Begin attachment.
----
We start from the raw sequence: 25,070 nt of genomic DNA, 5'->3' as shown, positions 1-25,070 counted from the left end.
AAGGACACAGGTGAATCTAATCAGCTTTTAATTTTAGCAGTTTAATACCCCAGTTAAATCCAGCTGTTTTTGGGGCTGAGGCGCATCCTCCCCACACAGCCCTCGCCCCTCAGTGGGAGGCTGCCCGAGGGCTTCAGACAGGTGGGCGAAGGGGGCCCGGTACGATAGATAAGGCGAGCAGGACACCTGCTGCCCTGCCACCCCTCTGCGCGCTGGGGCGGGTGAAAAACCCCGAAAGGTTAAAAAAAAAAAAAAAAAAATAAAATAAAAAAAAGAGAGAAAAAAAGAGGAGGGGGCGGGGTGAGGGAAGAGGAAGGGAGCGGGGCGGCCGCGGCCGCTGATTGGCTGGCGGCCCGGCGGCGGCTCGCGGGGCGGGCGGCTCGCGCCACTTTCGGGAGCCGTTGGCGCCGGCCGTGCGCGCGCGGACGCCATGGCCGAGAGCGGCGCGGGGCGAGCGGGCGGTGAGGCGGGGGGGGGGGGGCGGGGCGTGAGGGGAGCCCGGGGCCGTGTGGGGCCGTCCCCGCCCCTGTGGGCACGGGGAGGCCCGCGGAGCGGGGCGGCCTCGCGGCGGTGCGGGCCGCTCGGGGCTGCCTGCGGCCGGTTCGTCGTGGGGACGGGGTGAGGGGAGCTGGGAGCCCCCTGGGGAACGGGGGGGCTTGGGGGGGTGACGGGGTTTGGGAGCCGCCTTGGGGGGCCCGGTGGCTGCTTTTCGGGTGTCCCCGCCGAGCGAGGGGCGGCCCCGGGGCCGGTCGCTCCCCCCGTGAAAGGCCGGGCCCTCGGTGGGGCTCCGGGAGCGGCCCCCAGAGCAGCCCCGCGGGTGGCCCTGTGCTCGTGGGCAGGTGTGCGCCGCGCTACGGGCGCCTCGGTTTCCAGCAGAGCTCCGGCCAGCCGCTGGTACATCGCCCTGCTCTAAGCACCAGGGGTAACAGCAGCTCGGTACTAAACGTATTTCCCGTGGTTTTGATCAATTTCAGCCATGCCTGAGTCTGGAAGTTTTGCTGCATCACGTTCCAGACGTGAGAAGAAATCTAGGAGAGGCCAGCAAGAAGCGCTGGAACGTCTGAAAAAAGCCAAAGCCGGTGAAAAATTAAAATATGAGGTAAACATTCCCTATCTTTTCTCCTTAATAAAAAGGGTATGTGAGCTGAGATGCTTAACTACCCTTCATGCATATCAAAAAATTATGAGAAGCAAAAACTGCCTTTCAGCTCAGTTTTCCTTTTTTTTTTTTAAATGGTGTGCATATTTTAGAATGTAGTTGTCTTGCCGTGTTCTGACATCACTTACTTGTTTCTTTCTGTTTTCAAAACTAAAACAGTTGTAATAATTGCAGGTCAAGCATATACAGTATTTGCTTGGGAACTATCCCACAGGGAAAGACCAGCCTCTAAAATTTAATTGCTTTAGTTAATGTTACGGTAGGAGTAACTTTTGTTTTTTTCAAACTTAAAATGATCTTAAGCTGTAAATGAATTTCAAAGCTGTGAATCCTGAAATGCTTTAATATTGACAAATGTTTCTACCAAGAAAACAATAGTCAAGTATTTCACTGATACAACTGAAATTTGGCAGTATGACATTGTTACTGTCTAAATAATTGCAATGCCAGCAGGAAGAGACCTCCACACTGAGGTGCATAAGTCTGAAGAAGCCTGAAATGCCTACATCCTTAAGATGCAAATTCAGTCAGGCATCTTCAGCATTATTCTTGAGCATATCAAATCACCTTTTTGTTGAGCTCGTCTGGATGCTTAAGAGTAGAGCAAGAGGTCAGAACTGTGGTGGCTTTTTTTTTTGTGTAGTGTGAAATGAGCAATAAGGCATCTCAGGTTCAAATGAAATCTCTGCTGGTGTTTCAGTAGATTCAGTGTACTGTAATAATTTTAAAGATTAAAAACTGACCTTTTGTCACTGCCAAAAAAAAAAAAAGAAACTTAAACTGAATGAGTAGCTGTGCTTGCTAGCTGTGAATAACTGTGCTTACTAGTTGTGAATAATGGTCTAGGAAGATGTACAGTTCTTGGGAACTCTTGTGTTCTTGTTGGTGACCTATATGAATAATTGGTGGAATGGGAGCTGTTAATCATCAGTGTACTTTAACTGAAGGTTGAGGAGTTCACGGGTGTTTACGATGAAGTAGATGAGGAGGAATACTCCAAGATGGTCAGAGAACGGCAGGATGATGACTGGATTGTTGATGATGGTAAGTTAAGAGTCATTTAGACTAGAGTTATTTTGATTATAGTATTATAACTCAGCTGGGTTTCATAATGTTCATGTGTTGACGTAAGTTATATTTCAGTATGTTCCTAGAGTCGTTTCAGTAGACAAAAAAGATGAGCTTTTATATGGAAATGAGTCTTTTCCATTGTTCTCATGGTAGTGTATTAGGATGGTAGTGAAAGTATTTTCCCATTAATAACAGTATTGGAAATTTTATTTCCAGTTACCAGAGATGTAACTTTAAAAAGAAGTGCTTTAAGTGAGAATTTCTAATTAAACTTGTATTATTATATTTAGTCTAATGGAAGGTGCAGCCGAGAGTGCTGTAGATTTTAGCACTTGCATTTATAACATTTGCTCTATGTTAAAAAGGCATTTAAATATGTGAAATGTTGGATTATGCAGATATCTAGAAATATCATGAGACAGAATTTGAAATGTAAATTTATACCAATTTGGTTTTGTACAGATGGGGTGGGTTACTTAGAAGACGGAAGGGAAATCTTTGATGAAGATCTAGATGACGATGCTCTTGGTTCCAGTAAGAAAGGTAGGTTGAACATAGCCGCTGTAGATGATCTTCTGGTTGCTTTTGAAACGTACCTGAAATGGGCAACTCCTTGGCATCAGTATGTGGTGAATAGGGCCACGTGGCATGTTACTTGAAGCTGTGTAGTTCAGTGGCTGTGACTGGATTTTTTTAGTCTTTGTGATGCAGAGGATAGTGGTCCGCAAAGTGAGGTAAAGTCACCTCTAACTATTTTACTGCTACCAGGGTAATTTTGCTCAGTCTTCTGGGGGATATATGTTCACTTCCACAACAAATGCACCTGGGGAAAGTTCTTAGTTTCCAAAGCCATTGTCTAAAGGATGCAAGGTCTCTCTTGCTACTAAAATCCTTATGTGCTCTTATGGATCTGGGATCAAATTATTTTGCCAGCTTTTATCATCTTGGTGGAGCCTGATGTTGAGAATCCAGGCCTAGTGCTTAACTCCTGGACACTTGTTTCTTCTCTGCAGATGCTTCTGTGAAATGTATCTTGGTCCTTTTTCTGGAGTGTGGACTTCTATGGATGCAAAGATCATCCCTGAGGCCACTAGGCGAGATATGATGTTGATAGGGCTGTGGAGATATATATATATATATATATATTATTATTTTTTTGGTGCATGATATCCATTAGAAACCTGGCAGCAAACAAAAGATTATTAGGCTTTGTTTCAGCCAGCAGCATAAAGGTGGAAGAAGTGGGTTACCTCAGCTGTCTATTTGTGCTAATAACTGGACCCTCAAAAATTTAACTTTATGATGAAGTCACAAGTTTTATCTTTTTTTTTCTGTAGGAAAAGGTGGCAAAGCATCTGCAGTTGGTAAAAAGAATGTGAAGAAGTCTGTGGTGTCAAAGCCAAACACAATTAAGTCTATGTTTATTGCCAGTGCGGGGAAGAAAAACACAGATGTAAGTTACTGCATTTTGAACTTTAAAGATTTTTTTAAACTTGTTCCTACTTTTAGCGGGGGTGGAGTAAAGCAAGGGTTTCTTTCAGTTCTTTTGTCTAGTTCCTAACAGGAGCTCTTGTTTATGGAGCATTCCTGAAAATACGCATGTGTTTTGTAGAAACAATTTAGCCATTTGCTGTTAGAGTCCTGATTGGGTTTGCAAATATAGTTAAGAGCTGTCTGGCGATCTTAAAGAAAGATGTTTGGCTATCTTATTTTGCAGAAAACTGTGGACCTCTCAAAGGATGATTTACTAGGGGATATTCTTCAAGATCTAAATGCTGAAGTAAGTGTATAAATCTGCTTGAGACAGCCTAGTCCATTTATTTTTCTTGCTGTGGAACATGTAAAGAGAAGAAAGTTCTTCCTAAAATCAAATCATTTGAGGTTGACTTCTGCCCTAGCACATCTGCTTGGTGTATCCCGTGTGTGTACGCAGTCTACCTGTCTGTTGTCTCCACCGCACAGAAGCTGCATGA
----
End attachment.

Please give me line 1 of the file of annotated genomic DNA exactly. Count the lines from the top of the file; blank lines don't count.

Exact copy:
We start from the raw sequence: 25,070 nt of genomic DNA, 5'->3' as shown, positions 1-25,070 counted from the left end.